Those of us who are lusting for the arrival of spring (yesterday, please) are looking forward to the impending steeplechase and point-to-point races in Middleburg and the surrounding area. One of the most popular is the Middelburg Hunt Point-to-Point, which takes place this year on Sunday, April 26th at the wonderful and picturesque Glenwood Park. Because the event occurs later during the spring race schedule Mother Nature has more time to get herself in gear and often delivers lovely spring weather.

Legend has it that steeplechase racing began in the early 18th century with a couple of stout ale infused Irish horsemen challenging each other to a race across the countryside from one church steeple to another. For anyone who has ever had a wild ride fox hunting with the Irish that explanation sounds very plausible. Whatever their origin these gatherings are a wonderful rite of spring here in Middleburg. The various fox hunt clubs host point-to-to point races almost every weekend. They are the place to see ladies in large hats and sample sumptuous food and libations at beautifully appointed tailgate parties. Spring is also the season for the famous Virginia Gold Cup race, which is held on the first Saturday in May attracting race fans from all over the world. It also attracts some scantily clad nubile young bodies that may or may not realize there are horses in the area.

Ladies Sporting their Chapeaux at Glenwood (one missed the memo)

Ladies Sporting their Chapeaux at Glenwood (one missed the memo)


Utopia Tailgate Party. Courtesy of Middleburg Photo

Utopia Tailgate Party. Courtesy of Middleburg Photo

Steeplechase horses or “chasers” for short hand are amazing equine athletes to watch as they soar like Pegasus over the jumps (OK, sometimes they miss). In the past it was a requirement that a steeplechase horse needed to have been “fairly hunted” before entering the point- to-point races but today, although some of the chasers are fox hunted during the season, most tend to be just racehorses.       Tickets for the Middelburg Hunt Point-to-Point can be purchased in advance at $5 per car and $10 per person. On race day that amount  increases to $10 per car and $15 per person. Tailgate spots range from $75-$200 depending upon location. For more information call (540) 454-2991.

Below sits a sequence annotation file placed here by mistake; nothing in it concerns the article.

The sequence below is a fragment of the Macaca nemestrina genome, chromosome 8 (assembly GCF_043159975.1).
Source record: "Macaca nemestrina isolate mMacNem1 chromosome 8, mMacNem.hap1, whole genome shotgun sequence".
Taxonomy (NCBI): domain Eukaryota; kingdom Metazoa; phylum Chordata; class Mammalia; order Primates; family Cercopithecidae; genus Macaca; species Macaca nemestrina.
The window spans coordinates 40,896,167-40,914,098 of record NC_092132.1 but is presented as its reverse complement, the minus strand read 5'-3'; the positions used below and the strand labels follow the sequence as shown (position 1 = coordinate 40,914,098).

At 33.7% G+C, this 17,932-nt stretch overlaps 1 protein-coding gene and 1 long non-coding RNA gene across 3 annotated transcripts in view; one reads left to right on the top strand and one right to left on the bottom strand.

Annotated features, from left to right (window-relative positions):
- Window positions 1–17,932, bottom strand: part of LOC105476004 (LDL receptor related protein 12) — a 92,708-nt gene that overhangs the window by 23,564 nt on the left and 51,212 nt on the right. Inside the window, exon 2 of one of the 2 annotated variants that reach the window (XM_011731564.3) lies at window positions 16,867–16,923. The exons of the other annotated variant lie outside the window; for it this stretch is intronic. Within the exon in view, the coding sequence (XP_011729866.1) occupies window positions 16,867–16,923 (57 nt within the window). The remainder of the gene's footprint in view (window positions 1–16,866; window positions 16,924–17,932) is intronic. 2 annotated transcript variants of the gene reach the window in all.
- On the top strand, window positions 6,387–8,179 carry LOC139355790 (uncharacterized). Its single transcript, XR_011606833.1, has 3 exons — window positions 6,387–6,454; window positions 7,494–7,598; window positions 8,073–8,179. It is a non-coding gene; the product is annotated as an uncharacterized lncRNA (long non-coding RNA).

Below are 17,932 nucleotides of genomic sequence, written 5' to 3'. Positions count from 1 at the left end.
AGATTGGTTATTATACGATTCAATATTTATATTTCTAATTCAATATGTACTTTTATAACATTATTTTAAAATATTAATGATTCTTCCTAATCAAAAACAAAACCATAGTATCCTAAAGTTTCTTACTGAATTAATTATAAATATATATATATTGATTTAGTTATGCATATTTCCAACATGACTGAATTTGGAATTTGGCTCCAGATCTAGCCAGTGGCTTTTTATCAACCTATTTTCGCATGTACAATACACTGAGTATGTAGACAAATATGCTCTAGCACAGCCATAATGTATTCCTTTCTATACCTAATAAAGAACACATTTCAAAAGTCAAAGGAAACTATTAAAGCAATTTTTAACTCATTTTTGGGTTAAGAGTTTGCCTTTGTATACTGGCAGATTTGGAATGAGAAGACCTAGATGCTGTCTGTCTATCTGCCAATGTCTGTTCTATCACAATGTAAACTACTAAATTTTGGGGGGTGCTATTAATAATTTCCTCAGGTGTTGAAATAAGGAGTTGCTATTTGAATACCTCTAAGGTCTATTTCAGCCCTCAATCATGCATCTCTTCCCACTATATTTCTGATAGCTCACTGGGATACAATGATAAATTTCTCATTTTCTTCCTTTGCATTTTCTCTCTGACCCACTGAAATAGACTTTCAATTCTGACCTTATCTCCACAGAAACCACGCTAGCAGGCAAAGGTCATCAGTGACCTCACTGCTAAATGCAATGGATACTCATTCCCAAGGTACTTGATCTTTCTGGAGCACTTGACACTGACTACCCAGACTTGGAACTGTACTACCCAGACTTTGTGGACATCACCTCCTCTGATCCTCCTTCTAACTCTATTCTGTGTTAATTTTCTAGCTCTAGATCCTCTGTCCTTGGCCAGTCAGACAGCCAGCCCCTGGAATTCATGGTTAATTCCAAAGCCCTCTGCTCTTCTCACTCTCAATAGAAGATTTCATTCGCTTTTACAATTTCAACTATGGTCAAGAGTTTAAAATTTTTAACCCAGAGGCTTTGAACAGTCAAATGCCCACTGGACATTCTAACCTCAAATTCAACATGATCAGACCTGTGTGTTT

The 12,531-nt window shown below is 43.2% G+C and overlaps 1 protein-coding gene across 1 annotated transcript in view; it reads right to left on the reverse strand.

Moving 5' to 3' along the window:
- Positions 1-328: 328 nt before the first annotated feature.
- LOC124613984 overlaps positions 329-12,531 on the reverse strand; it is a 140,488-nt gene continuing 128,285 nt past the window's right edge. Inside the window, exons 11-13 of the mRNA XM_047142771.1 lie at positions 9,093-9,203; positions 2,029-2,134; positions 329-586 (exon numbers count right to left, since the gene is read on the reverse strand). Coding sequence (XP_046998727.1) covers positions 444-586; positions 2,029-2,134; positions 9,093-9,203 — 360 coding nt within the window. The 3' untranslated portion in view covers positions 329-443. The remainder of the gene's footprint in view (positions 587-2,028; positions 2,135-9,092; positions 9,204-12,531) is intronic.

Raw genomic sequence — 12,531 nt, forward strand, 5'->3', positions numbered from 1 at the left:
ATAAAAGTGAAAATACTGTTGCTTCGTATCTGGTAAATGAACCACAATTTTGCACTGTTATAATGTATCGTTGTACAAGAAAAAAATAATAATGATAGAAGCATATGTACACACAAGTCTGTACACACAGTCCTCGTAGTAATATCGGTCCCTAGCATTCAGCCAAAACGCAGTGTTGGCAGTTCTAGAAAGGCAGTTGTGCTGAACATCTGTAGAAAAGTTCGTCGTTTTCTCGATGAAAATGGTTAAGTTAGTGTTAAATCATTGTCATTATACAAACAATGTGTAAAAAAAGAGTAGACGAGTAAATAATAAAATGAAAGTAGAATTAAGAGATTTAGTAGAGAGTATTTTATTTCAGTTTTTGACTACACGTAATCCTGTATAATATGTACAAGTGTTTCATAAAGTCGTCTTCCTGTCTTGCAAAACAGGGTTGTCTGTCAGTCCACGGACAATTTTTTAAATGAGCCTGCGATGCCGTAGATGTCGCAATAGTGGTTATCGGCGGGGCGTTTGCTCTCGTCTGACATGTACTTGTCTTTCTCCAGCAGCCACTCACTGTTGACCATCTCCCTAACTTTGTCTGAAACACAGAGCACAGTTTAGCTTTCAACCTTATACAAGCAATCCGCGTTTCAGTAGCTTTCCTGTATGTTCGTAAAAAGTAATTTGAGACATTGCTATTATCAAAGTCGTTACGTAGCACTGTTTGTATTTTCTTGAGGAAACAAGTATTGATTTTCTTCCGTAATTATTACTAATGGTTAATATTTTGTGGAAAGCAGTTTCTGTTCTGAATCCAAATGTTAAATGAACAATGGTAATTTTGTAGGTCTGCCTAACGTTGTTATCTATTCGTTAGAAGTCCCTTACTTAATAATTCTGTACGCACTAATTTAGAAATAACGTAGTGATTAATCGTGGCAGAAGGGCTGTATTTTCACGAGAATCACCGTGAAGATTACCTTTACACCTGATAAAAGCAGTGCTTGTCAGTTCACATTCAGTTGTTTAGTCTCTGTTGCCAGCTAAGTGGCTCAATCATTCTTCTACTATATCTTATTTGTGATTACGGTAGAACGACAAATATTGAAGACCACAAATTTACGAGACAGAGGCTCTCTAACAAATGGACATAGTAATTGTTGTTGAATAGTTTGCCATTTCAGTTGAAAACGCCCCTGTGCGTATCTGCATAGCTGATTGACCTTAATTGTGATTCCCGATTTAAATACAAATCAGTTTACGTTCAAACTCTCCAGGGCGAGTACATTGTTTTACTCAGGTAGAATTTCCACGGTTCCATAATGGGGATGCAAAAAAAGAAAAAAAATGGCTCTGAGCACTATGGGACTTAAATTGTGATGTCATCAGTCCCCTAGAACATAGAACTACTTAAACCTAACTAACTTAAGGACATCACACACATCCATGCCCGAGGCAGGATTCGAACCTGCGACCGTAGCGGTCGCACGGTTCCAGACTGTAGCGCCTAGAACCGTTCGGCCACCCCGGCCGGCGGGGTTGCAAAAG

Anne Sittman and the Greenwells sport classic race attire at the Middleburg Hunt Point to Point. Photo by Middleburg Photo.

Anne Sittman and the Greenwells sport classic race attire at the Middleburg Hunt Point to Point. Photo by Middleburg Photo.


Horses and Carriages in Middleburg, Virginia

Wednesday, February 18th, 2015

Not Your Grandfather’s Hansom Cab

Jack Ferguson drives a one horse cart a looong time ago.

Jack Ferguson drives a one horse cart a looong time ago.

In those pre-motor car episodes of Downton Abbey were you as spellbound as I to see the characters travel in horse drawn carriages? I was transported to a place where I imagined I just might be Elizabeth R (although I have always suspected that there is a good chance that some of my Irish ancestors might have been serfs).

There is something so magical about riding in a horse drawn vehicle, especially in the Middleburg area where the sport of coaching is still a vital part of our country landscape.The vehicle might be pulled by a single, a pair, a four, or a unicorn (three horses with one in front and two behind).Those aboard embrace the delightful experience of travelling back in time. Whether one is riding on a carriage or watching it roll by on one of the Middleburg area’s rustic roads their presence in our community is one of the many things which makes life here so special.

William Staples Drives A Pair

William Staples Drives A Pair

Some vehicles are actual antiques, others are reproductions and include coaches, roof seat brakes, landaus and so many more. I have not noticed too many of Cinderella’s pumpkin coaches in these parts although the amount of champagne consumed on some local coaching drives can cause various participants to swear that they have actually seen several horse drawn pumpkins with the Ugly Stepmother on the box (the place where the driver sits).They might also swear that they have seen 101 Dalmatians but that could stem from bubbly induced multiple vision upon viewing the actual one or two Dalmatians that are a requisite component of some drives.